Summary: I live as an exile in this world because God elected me, not because God rejected me

It was the best of times, it was the worst of times, it was the age of wisdom, it was the age of foolishness, it was the epoch of belief, it was the epoch of incredulity, it was the season of Light, it was the season of Darkness, it was the spring of hope, it was the winter of despair, we had everything before us, we had nothing before us, we were all going direct to Heaven, we were all going direct the other way- in short, the period was so far like the present period, that some of its noisiest authorities insisted on its being received, for good or for evil, in the superlative degree of comparison only.

The opening words of Charles Dickens’s A Tale of Two Cities described what it was like to live as a French peasant in the years leading up to the French Revolution. But those timeless words are also a pretty good description of what it’s like to live as a disciple of Jesus in the year 2016. As His disciples our life really is a tale of two cities, or perhaps more accurately, a tale of two different worlds.

One of those worlds is characterized by foolishness, incredulity, darkness, despair, and evil and leads to hell. The other is filled with wisdom, belief, light, hope and good and it leads to heaven. But the fact that we must, as least for a time, live in both worlds simultaneously leads to all kinds of problems that have no easy answers. But what we’re going to find over the next few months as we study 1 Peter is that finding a lasting solution to those problems begins with answering two questions:

1. Which world is my true home?

2. How did I become a citizen of that world?

We’ll answer both those crucial questions this morning.

But first, let’s take just a few moments to consider the context of Peter’s letter that we’ll be studying from now until Easter. I’ll be pretty brief here because we have so much to cover this morning.

Go ahead and turn in your Bibles to 1 Peter chapter 1 and follow along as I read the first two verses:

Peter, an apostle of Jesus Christ,

To those who are elect exiles of the Dispersion in Pontus, Galatia, Cappadocia, Asia, and Bithynia, according to the foreknowledge of God the Father, in the sanctification of the Spirit, for obedience to Jesus Christ and for sprinkling with his blood:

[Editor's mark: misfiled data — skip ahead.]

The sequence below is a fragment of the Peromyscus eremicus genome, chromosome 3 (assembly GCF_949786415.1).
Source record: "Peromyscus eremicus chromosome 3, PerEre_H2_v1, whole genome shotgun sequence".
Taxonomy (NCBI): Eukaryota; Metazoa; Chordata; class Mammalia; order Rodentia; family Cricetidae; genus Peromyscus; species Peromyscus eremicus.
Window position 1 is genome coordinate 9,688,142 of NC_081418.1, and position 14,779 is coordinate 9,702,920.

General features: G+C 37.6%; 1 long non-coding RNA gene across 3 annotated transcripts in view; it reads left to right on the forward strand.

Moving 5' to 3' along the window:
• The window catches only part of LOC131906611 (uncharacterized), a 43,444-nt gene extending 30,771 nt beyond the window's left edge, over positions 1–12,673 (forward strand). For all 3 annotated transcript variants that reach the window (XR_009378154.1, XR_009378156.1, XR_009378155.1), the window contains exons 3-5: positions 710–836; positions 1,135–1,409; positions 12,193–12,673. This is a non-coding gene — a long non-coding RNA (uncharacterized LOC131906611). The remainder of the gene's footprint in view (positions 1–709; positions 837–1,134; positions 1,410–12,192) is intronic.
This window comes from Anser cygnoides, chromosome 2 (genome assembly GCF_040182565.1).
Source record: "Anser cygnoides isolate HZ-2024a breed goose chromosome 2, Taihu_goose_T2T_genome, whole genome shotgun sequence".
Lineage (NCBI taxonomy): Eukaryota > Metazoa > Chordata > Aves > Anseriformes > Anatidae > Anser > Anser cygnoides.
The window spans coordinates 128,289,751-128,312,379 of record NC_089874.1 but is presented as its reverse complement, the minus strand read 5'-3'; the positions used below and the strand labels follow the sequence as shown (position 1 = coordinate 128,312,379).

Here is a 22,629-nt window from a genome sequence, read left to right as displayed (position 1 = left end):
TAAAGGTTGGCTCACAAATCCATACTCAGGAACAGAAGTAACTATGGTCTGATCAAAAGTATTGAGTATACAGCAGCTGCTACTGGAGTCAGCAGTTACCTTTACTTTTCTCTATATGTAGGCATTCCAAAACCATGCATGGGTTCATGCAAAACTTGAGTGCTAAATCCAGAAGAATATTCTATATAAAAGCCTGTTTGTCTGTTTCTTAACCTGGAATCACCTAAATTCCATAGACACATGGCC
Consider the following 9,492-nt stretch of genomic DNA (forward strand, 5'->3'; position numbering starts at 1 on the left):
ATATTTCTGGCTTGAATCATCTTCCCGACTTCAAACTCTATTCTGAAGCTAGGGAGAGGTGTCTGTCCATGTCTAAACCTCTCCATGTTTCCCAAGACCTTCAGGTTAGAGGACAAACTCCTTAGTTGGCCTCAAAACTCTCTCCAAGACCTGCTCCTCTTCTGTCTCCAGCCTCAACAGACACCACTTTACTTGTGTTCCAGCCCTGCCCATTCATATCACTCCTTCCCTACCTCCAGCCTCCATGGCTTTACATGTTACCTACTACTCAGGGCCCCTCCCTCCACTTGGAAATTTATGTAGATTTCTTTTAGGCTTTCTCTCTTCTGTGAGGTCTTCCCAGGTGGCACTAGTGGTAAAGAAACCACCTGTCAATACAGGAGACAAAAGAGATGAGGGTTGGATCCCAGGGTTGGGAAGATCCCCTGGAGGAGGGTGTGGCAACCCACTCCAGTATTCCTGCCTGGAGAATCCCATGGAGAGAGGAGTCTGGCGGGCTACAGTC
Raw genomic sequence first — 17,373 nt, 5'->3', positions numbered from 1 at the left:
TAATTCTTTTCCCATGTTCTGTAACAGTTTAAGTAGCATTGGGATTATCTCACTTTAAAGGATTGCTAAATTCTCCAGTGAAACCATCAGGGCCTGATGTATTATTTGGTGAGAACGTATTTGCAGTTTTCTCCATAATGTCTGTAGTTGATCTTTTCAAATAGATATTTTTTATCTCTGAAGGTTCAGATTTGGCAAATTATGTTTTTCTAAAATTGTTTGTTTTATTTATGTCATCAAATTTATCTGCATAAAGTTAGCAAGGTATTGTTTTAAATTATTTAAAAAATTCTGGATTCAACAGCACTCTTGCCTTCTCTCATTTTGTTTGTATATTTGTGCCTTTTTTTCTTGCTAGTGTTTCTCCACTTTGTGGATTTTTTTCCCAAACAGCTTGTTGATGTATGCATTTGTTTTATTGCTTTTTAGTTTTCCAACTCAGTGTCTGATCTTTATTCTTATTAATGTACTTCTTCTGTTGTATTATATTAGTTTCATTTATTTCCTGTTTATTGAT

May grace and peace be multiplied to you.

(1 Peter 1:1-2 ESV)

Today, when we write a letter, it is customary to identify the author in the closing at the end of the letter. Except, of course, in the case of those irritating text messages where the person sending the text is not in your contact list and he or she fails to identify himself or herself. But in Peter’s day, it was customary for the author to identify himself in the opening greeting and Peter follows that custom here. So we immediately know that the author is Peter.

Because of his authority as an apostle, there were many first century writers who attributed the authorship of their works to Peter in order to give them credibility. However, there is relatively little debate that Peter actually wrote this letter. What little doubt there is generally arises due to the classical style of Greek employed in the letter which some claim would not come from an “unlearned” fisherman. But that alone is really no reason to doubt that Peter actually wrote this letter and there is far more evidence to support his authorship.

Peter identifies himself as “an apostle of Christ”. As we’ve discussed before the word “apostle” is used in the New Testament in two different ways. The word “apostle” means “one who is sent”, so it often describes the responsibility of every disciple of Jesus to be His ambassador here on earth and share the gospel with others. So certainly Peter was an apostle in that sense.

But the word “apostle” was also used to describe an authoritative office in the New Testament church. Only the 11 who had been with Jesus, plus Matthias, who was chosen to replace Judas, and Paul, held that position. It is likely that Peter is using the term in that sense here in order to give added weight to what he writes.

This letter was probably written around 65 AD during a time of tremendous persecution of Christians in the Roman Empire. The Roman Emperor, Nero, had set the city of Rome on fire, probably because the rebuilding of the city would satisfy his insatiable lust to build, and then blamed it on the Christians. They were already hated because of their association with the Jews and the fact that they were considered to be hostile to the Roman culture, so it’s not surprising that vicious persecution of Christians spread throughout the Roman Empire.

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